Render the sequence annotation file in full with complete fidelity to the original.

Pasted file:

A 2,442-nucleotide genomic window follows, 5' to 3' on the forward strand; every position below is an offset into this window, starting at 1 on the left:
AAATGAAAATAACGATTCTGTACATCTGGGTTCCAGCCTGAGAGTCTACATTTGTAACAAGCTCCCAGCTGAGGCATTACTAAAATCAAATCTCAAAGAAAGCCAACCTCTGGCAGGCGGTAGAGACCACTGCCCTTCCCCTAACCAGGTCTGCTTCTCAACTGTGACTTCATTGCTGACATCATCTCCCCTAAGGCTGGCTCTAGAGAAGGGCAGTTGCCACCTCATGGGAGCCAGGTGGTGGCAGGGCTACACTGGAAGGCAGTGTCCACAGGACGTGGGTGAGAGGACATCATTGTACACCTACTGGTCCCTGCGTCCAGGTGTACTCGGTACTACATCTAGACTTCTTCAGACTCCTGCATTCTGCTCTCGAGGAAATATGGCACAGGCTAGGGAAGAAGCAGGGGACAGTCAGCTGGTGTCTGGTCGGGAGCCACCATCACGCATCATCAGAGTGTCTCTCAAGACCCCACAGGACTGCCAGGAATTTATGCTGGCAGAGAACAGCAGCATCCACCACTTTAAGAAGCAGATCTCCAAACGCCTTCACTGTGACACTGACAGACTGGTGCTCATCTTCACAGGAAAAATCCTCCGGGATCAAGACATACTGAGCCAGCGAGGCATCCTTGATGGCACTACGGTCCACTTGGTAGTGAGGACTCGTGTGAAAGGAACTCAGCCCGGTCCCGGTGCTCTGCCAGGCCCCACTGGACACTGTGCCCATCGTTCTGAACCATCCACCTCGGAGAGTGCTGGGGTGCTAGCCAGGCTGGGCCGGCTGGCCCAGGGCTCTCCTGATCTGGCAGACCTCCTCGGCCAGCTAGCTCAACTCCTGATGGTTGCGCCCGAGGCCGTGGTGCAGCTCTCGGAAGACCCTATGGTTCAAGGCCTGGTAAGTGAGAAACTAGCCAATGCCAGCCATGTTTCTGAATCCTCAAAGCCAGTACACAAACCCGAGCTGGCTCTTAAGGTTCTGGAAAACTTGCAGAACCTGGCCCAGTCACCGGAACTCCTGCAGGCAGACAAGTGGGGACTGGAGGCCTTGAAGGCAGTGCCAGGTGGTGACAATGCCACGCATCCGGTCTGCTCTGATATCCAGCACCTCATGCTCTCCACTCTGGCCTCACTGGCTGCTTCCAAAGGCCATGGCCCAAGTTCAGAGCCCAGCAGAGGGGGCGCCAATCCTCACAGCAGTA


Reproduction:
A 2,442-nucleotide genomic window follows, 5' to 3' on the forward strand; every position below is an offset into this window, starting at 1 on the left:
AAATGAAAATAACGATTCTGTACATCTGGGTTCCAGCCTGAGAGTCTACATTTGTAACAAGCTCCCAGCTGAGGCATTACTAAAATCAAATCTCAAAGAAAGCCAACCTCTGGCAGGCGGTAGAGACCACTGCCCTTCCCCTAACCAGGTCTGCTTCTCAACTGTGACTTCATTGCTGACATCATCTCCCCTAAGGCTGGCTCTAGAGAAGGGCAGTTGCCACCTCATGGGAGCCAGGTGGTGGCAGGGCTACACTGGAAGGCAGTGTCCACAGGACGTGGGTGAGAGGACATCATTGTACACCTACTGGTCCCTGCGTCCAGGTGTACTCGGTACTACATCTAGACTTCTTCAGACTCCTGCATTCTGCTCTCGAGGAAATATGGCACAGGCTAGGGAAGAAGCAGGGGACAGTCAGCTGGTGTCTGGTCGGGAGCCACCATCACGCATCATCAGAGTGTCTCTCAAGACCCCACAGGACTGCCAGGAATTTATGCTGGCAGAGAACAGCAGCATCCACCACTTTAAGAAGCAGATCTCCAAACGCCTTCACTGTGACACTGACAGACTGGTGCTCATCTTCACAGGAAAAATCCTCCGGGATCAAGACATACTGAGCCAGCGAGGCATCCTTGATGGCACTACGGTCCACTTGGTAGTGAGGACTCGTGTGAAAGGAACTCAGCCCGGTCCCGGTGCTCTGCCAGGCCCCACTGGACACTGTGCCCATCGTTCTGAACCATCCACCTCGGAGAGTGCTGGGGTGCTAGCCAGGCTGGGCCGGCTGGCCCAGGGCTCTCCTGATCTGGCAGACCTCCTCGGCCAGCTAGCTCAACTCCTGATGGTTGCGCCCGAGGCCGTGGTGCAGCTCTCGGAAGACCCTATGGTTCAAGGCCTGGTAAGTGAGAAACTAGCCAATGCCAGCCATGTTTCTGAATCCTCAAAGCCAGTACACAAACCCGAGCTGGCTCTTAAGGTTCTGGAAAACTTGCAGAACCTGGCCCAGTCACCGGAACTCCTGCAGGCAGACAAGTGGGGACTGGAGGCCTTGAAGGCAGTGCCAGGTGGTGACAATGCCACGCATCCGGTCTGCTCTGATATCCAGCACCTCATGCTCTCCACTCTGGCCTCACTGGCTGCTTCCAAAGGCCATGGCCCAAGTTCAGAGCCCAGCAGAGGGGGCGCCAATCCTCACAGCAGTA